30 years ago in Shiraz ten Baha’i women sacrificed their lives for their Faith

30 years ago I had just graduated from high school and every possibility of life was open infront of me. That was not the case for a beautiful girl only a year younger than me who, together with nine other innocent women, was executed in the historic Iranian city of Shiraz for their belief in the Baha’i Faith. Despite my ongoing interest in world affairs, in my post-graduation joy I had been unaware of that atrocious event. Today, 30 years later, the story of the martyred Baha’i women of Shiraz needs to be retold and shared widely as the fate of their coreligionists in Iran, the cradle of the Baha’i Faith, has not gotten any better over the past 30 years.

Baha'i Women of Shiraz hanged for their beliefs

Baha’i Women of Shiraz hanged for their beliefs

30 years ago in Shiraz ten Baha’i women sacrificed their lives for their Faith

Few incidents are more shocking — or revealing of the religious basis of the persecution against Bahá’ís and the courage with which they faced it — than the group hanging of ten Bahá’í women in Shiraz on 18 June 1983.

Their crime: teaching religious classes to Bahá’í youth — the equivalent of being “Sunday school” teachers in the West.

Ranging in age from 17 to 57, the ten Bahá’í women were led to the gallows in succession. Authorities apparently hoped that as each saw the others slowly strangle to death, they would renounce their own faith.
But according to eyewitness reports, the women went to their fate singing and chanting, as though they were enjoying a pleasant outing.

One of the men attending the gallows confided to a Bahá’í: “We tried saving their lives up to the last moment, but one by one, first the older ladies, then the young girls, were hanged while the others were forced to watch, it being hoped that this might induce them to recant their belief. We even urged them to say they were not Bahá’ís, but not one of them agreed; they preferred the execution.”

All of the women had been interrogated and tortured in the months leading up to their execution. Indeed, some had wounds still visible on their bodies as they lay in the morgue after their execution.

The youngest of these martyrs was Muna Mahmudnizhad, a 17-year-old schoolgirl who because of her youth and conspicuous innocence became, in a sense, a symbol of the group. In prison, she was lashed on the soles of her feet with a cable and forced to walk on bleeding feet.

Yet she never waivered in her faith, even to the point of kissing the hands of her executioner, and then the rope, before putting it around her own throat.

Another young woman, Zarrin Muqimi-Abyanih, 28, told the interrogators whose chief goal was to have her disavow her faith: “Whether you accept it or not, I am a Bahá’í. You cannot take it away from me. I am a Bahá’í with my whole being and my whole heart.”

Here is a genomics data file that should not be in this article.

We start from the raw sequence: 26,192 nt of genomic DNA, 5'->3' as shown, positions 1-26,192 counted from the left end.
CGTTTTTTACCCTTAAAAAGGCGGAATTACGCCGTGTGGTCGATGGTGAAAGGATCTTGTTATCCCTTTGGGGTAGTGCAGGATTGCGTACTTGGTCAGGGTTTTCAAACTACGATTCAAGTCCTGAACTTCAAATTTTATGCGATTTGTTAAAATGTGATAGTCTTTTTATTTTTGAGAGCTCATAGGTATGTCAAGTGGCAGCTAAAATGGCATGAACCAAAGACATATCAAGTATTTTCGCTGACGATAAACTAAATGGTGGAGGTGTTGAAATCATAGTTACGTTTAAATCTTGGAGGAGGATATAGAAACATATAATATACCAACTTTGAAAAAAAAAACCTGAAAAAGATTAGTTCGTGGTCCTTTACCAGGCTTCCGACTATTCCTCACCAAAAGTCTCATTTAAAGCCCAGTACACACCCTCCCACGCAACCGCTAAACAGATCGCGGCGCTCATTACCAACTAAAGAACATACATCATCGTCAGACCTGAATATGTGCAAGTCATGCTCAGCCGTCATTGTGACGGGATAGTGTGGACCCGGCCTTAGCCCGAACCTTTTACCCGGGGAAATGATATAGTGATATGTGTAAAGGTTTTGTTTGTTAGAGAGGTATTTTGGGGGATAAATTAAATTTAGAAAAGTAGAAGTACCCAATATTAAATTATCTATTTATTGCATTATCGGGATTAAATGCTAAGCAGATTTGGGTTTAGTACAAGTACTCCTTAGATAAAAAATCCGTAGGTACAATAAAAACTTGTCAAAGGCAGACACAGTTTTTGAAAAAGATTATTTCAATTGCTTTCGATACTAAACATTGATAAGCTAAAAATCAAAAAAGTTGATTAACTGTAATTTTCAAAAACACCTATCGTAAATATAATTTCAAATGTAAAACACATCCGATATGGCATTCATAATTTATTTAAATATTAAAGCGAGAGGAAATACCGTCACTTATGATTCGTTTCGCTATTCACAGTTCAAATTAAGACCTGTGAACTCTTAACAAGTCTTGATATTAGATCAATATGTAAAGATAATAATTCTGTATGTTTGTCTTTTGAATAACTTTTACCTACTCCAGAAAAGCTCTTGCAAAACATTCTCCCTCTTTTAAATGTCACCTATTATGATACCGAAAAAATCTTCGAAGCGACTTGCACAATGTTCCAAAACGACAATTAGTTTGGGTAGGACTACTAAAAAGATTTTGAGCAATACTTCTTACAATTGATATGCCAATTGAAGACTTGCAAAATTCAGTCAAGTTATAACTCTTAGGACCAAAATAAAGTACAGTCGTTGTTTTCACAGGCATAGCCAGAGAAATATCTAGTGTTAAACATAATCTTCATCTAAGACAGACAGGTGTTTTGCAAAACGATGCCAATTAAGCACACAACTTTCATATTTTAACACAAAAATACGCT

During the trial of another of the women, Ruya Ishraqi, a 23-year-old veterinary student, the judge said: “You put yourselves through this agony only for one word: just say you are not a Bahá’í and I’ll see that…you are released…” Ms. Ishraqi responded: “I will not exchange my faith for the whole world.”

The names of the other women hanged on 18 June 1983 were: Shahin Dalvand, 25, a sociologist; Izzat Janami Ishraqi, 57, a homemaker; Mahshid Nirumand, 28, who had qualified for a degree in physics but had it denied her because she was a Bahá’í; Simin Sabiri, 25; Tahirih Arjumandi Siyavushi, 30, a nurse; Akhtar Thabit, 25, also a nurse; Nusrat Ghufrani Yalda’i, 47, a mother and member of the local Bahá’í Spiritual Assembly.

As we enjoy the religious freedom of this country, let us pray for the progress of these pure souls who dedicated their lives to the Bahá’í Faith.

7 Responses to “30 years ago in Shiraz ten Baha’i women sacrificed their lives for their Faith

  • once again i watched the video “Mona with the Children” about a 16 year old Sunday school teacher whose faith and love of God is more powerful than the humans who believe they have silenced her… my heart glows with an interesting mix of sadness which transforms thru love to understanding- that ignorance will give way to more powerful ideas of love, peace and justice- i strive to take up my personal call to action to work for the betterment of humanity-

  • Mitko Gerensky
    5 years ago

    Thanks for sharing this beautiful sentiment, David!

  • Allah’u’Abha! Thank you for this beautiful reminder of the sacrifice of those who have walked before us and of the gentleness and beauty of the teachings of the Bab and Baha’u’llah.

  • Je suis Mona

Trackbacks & Pings

Leave a Reply

Your email address will not be published. Required fields are marked *